Guest post & Giveway: Left-Hand Way by Tom Doyle

The Uncanniness of Birthdays

Today is the birthday of one of the co-hosts of this blog. Joyeux anniversaire, Delhia! I think birthdays are a fine topic, since they come into play in my American Craft series. (Also, the second novel in the series just had its book birthday last week.)

My two novels, American Craftsmen and The Left-Hand Way, chronicle the modern-day adventures of the magician-soldiers and psychic spies known as craftspeople, while also telling how their ancestors inspired the creepier fictions of Poe and Hawthorne. In The Left-Hand Way, the surviving craftspeople from the first book are scattered overseas like bait to draw out an ancient evil (and their journeys include a brief passage through France).

Astrologers and others make much of the connection between the exact moment of birth and a person’s fate. With the advantage of fictional hindsight, I’m able to create such connections for my story. The protagonist of my first book is Dale Morton, descended from the historical Thomas Morton of Merry Mount, who is sometimes called “America’s first rascal.” One of the founders of the competing Left-Hand (i.e., evil) branch of Dale’s family, Joseph Curwen Morton (a Lovecraftian name), uses his occult power to ensure that his twin children Roderick and Madeline (Poe-related names) are conceived precisely on the day the U.S. Constitution is signed, and born on the day it’s ratified by a sufficient number of states. “I tied your birth to the birth of a nation,” their father says. “I hope you appreciate the power in that.”

Whether they appreciate it or not, Roderick and Madeline remain tied to the fate of the country throughout their unnaturally extended lives, eventually corrupting the very core of the U.S. craft services, the ultra-secret H-ring below the Pentagon. As pointed out by G.K. Chesterton (and more recently by Tim Powers), this sort of spooky connection of events gets into our heads despite whatever our rational minds think about it.

I’ve also had to think about the rough timing of the births of other members of the Morton family tree, as well as the family of the most interesting new character in book 2, Royal Navy Commander Grace Marlow. Her family goes back to the historical Christopher Marlowe (the “e” gets dropped) and Francis Walsingham on one side, and Tituba of Salem on the other. I had to time the generations of her fictional family such that they could have inspired various literary creations, including Brontë’s Jane Eyre, Kipling’s Kim, Conrad’s Marlow, and Fleming’s Bond.

Finally, another way the timing of a birth can have both practical and occult significance in my story: the various romantic relationships in my books are eventually expected to produce offspring, as it’s a particular duty of craftspeople to their homelands to continue their families. Both through reason and occult farsight, one might guess that certain couples like those in my books will have unusually significant kids. This leads to two opposing courses of action. Various occult parties would like to kill such craft couples before they have a chance to have children, while other organizations will do whatever is necessary to protect the prospective parents, but drop their concern for the would-be father immediately after confirmation of pregnancy.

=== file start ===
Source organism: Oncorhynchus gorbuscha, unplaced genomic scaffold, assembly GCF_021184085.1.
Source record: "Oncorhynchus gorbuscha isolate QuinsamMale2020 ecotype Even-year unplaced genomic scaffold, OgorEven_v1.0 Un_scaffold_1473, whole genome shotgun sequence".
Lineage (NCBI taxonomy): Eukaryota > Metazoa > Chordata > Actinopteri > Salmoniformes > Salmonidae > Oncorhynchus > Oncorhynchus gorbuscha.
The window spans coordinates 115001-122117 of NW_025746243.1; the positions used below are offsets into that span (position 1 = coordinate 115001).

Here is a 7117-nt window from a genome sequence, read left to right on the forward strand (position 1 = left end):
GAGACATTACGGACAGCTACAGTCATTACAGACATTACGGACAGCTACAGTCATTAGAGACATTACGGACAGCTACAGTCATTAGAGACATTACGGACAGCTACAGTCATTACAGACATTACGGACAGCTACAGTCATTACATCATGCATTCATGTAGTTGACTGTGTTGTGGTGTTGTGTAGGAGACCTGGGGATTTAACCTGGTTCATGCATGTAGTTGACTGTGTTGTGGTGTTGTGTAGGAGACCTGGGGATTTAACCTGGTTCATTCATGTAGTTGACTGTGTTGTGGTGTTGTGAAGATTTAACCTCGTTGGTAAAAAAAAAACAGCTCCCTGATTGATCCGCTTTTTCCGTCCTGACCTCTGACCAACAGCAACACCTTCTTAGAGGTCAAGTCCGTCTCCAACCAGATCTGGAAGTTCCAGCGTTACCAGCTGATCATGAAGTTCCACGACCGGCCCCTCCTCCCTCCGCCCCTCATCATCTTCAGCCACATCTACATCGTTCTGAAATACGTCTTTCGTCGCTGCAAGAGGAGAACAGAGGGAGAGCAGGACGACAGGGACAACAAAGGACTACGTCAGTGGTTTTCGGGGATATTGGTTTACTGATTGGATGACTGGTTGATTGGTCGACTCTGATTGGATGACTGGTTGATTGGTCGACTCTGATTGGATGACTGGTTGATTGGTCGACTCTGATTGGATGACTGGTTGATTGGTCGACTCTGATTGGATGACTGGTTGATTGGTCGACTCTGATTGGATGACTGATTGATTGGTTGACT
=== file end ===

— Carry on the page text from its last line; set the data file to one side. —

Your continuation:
Oddly, last year’s book birthday had its own creepy correspondence for me. Within days of the American Craftsmen’s release, I was beginning the process of discovering I had cancer. I’m fine now and most probably completely cured, but at the time this seemed an odd convergence of events. Also, I wrote a surprising number of cancer metaphors into book 2 well before my diagnosis, so it was if I were trying to tell myself something. Again, my rational mind dismisses these synchronicities, but my fiction-writing brain does not.

By the way, I’ll be in Paris and the north of France next month, both enjoying the sights and taking notes. If any of the French readers of this blog have any good occult, literary, or historical recommendations for my travels that I might otherwise miss, please let me know. And if you’d like to read or listen to my other stories, please check out my website.

 

American Craftsman, Book 2

 

Synopsis:Tinker, Tailor, Soldier, Spy meets ancient magic, with the fate of the world hanging in the balance

Poe’s Red Death returns, more powerful than ever. Can anyone stop him before he summons an apocalyptic nightmare even worse than himself?

In this second book of Tom Doyle’s contemporary fantasy series, the American craftsmen are scattered like bait overseas. What starts as an ordinary liaison mission to London for Major Michael Endicott becomes a desperate chase across Europe, where Endicott is both hunted and hunter. Reluctantly joining him is his minder from MI13, Commander Grace Marlowe, one of Her Majesty’s most lethal magician soldiers, whose family has centuries of justified hostility to the Endicotts.

Meanwhile, in Istanbul and Tokyo, Endicott’s comrades, Scherie Rezvani and Dale Morton, are caught in their own battles for survival against hired assassins and a ghost-powered doomsday machine. And in Kiev, Roderick Morton, the spider at the center of a global web, plots their destruction and his ultimate apotheosis. After centuries of imprisonment, nothing less than godlike power will satisfy Roderick, whatever the dreadful cost.

 

 

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13 thoughts on “Guest post & Giveway: Left-Hand Way by Tom Doyle

  1. Thank you all for your comments and your good wishes. I’ve only recently been mentioning my cancer in my book blogs, so I didn’t realize that my pre-diagnosis use of cancer metaphors in book 2 would chill others the same way that it sometimes chills me. Merci bien. Tom.

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